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launch space station parts into orbit. Rocketry advanced rapidly during World War II, especially in Germany, where the ideas of Oberth and Noordung had great influence. The German V-2 rocket, a missile with a range of about 300 miles, became a prototype for both U.S. and Russian rockets after the war.

In 1945, renowned German rocket engineer Wernher von Braun came to the U.S. to build rockets for the U.S.

Army. In the 1950s, he worked with


and Walt Disney Studios to produce articles and documentaries on spaceflight. In them, he described a wheel-shaped space station reached by reusable winged spacecraft. Von Braun saw the station as an Earth- observation post, a laboratory, an observatory, and a springboard for Moon and Mars flights.

On October 4, 1957, the Soviets launched Sputnik 1. This triggered the Cold War competition between the U.S. and Soviet Union in space which characterized the early years of the Space Age—competition replaced today by cooperation in the International Space Station Program. In response to Sputnik, the U.S. established the National Aeronautics and Space Administration in 1958 and started its first man-in-space program, Project Mercury, in 1959.

Project Mercury had hardly begun when NASA and the Congress looked beyond it, to space stations and a permanent human presence in space. Space stations were seen as the next step after humans reached orbit. In 1959, A NASA committee recommended that a space station be established before a trip to the Moon, and the U.S. House of Representatives Space Committee declared a space station a logical follow-on to Project Mercury.

In April 1961, the Soviet Union launched the first human, Yuri Gagarin, into space in the Vostok 1 spacecraft. President John F. Kennedy reviewed many options for a response to prove that the U.S. would not yield space to the Soviet Union, including a space station, but a man on the Moon won out. Getting to the Moon required so much work that the U.S. and Soviet Union were starting the race about even. In addition, the Moon landing was an unequivocal achievement, while a space station could take many different forms.

Space station studies continued within NASA and the aerospace industry, aided by the heightened interest in spaceflight attending Apollo. In 1964, seeds were planted for Skylab, a post-Apollo first-generation space station. Wernher von Braun, who became the first director of NASA’s Marshall Space Flight Center, was instrumental in Skylab’s development.

By 1968, a space station was NASA’s leading candidate for a post-Apollo goal. In 1969, the year Apollo 11 landed on the Moon, the agency proposed a 100-person permanent space station, with assembly completion scheduled for 1975. The station, called Space Base, was to be a

laboratory for scientific and industrial experiments. Space Base was envisioned as home port for nuclear-powered tugs designed to carry people and supplies to an outpost on the Moon.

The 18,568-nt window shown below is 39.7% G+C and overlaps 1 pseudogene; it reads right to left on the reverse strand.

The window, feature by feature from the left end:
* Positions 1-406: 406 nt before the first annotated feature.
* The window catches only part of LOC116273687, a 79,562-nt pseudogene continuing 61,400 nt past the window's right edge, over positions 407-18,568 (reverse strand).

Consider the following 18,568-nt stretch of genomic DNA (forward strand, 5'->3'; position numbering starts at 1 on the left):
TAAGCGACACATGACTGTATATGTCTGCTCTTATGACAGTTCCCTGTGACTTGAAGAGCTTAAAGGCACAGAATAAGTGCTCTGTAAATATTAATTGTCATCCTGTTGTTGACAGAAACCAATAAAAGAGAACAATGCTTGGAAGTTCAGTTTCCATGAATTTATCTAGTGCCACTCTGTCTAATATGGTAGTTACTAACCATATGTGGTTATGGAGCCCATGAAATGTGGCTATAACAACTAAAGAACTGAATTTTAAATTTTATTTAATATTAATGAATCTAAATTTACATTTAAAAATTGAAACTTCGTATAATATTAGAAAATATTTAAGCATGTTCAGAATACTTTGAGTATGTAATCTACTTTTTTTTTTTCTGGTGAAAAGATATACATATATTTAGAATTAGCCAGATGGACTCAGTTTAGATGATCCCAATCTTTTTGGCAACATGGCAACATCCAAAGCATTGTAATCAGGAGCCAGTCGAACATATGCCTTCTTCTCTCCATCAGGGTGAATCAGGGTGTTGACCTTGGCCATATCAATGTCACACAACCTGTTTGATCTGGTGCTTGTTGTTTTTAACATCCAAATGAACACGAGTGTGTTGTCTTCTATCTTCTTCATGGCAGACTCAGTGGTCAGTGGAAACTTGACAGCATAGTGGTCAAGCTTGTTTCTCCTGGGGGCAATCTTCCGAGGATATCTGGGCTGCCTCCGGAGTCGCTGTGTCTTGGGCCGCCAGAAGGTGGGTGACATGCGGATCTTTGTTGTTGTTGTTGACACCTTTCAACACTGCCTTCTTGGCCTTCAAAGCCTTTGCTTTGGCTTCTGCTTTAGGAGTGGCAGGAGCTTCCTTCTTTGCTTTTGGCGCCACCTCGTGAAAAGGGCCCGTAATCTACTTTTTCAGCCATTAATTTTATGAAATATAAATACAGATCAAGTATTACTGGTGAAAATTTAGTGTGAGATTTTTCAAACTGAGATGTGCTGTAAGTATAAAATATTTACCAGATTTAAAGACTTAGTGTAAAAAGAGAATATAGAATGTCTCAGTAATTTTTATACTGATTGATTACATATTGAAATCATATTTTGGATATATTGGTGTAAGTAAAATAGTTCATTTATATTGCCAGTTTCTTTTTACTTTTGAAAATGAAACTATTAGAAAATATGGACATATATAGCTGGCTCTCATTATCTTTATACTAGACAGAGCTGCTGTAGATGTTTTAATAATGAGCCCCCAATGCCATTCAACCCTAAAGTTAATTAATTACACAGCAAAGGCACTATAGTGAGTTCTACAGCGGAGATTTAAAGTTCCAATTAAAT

NASA realized that the cost of shipping supplies to a space station using expendable rockets would quickly exceed the station’s construction cost. The agency also foresaw the need to be able to return things from a space station. A reusable spacecraft was the obvious solution. In 1968, NASA first called such a spacecraft a space shuttle.

In May 1973, the U.S. launched the Skylab space station atop a Saturn V rocket similar to those that took astronauts to the Moon. The rocket’s third stage was modified to become an orbital workshop and living quarters for three- person crews. Non-reusable Apollo spacecraft originally designed for Moon missions ferried astronauts to and from the station. Skylab hosted three different crews for stays of 28, 56, and 84 days. Skylab astronauts conducted medical tests and studied microgravity’s influence on fluid and material properties. The crews also made astronomical, solar, and Earth observations. Long-duration microgravity research begun on Skylab will continue and be refined on the International Space Station.

Skylab proved that humans could live and work in space for extended periods. The station also demonstrated the importance of human involvement in construction and upkeep of orbital assets–the first Skylab crew performed emergency spacewalks to free a solar array jammed during the station’s launch.

Skylab was not designed for resupply, refueling, or independent reboost. When the last Skylab crew headed home in February 1974, NASA proposed sending the Space Shuttle to boost Skylab to a higher orbit or even to refurbish and reuse the station. But greater than expected solar activity expanded Earth’s atmosphere, hastening Skylab’s fall from orbit, and shuttle development fell behind schedule. Skylab reentered Earth’s atmosphere in 1979.

The Space Shuttle was originally conceived as a vehicle for hauling people and things back and forth between Earth and a space station. People and the supplies they needed for a long stay in space would go up, and people and the industrial products and experiment samples they made on the station would come down. But economic, political, social, and cultural priorities in the U.S. shifted during the Apollo era. Despite Apollo’s success, NASA’s annual budgets suffered dramatic cuts beginning in the mid-1960s. Because of this, NASA deferred plans for a permanent space station until after the space shuttle was

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